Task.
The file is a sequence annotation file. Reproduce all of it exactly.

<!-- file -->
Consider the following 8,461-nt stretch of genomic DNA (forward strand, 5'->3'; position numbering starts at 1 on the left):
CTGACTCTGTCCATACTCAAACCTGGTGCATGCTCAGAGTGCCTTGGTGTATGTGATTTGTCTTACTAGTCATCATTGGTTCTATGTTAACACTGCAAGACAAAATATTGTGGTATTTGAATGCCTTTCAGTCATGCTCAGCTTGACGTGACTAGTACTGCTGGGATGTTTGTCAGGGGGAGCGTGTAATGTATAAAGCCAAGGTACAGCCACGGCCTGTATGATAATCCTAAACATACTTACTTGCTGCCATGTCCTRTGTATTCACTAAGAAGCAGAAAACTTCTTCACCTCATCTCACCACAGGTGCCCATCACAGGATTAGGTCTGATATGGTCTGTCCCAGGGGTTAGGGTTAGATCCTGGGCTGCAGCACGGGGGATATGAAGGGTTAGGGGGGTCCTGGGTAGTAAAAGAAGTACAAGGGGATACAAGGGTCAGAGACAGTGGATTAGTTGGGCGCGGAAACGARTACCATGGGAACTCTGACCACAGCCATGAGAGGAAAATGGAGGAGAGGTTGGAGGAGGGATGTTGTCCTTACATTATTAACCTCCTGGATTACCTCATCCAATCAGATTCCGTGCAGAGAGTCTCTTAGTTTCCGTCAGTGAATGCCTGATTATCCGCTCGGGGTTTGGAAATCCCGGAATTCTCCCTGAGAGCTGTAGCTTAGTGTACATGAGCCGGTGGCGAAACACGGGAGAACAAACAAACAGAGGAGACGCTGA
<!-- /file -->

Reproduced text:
Consider the following 8,461-nt stretch of genomic DNA (forward strand, 5'->3'; position numbering starts at 1 on the left):
CTGACTCTGTCCATACTCAAACCTGGTGCATGCTCAGAGTGCCTTGGTGTATGTGATTTGTCTTACTAGTCATCATTGGTTCTATGTTAACACTGCAAGACAAAATATTGTGGTATTTGAATGCCTTTCAGTCATGCTCAGCTTGACGTGACTAGTACTGCTGGGATGTTTGTCAGGGGGAGCGTGTAATGTATAAAGCCAAGGTACAGCCACGGCCTGTATGATAATCCTAAACATACTTACTTGCTGCCATGTCCTRTGTATTCACTAAGAAGCAGAAAACTTCTTCACCTCATCTCACCACAGGTGCCCATCACAGGATTAGGTCTGATATGGTCTGTCCCAGGGGTTAGGGTTAGATCCTGGGCTGCAGCACGGGGGATATGAAGGGTTAGGGGGGTCCTGGGTAGTAAAAGAAGTACAAGGGGATACAAGGGTCAGAGACAGTGGATTAGTTGGGCGCGGAAACGARTACCATGGGAACTCTGACCACAGCCATGAGAGGAAAATGGAGGAGAGGTTGGAGGAGGGATGTTGTCCTTACATTATTAACCTCCTGGATTACCTCATCCAATCAGATTCCGTGCAGAGAGTCTCTTAGTTTCCGTCAGTGAATGCCTGATTATCCGCTCGGGGTTTGGAAATCCCGGAATTCTCCCTGAGAGCTGTAGCTTAGTGTACATGAGCCGGTGGCGAAACACGGGAGAACAAACAAACAGAGGAGACGCTGA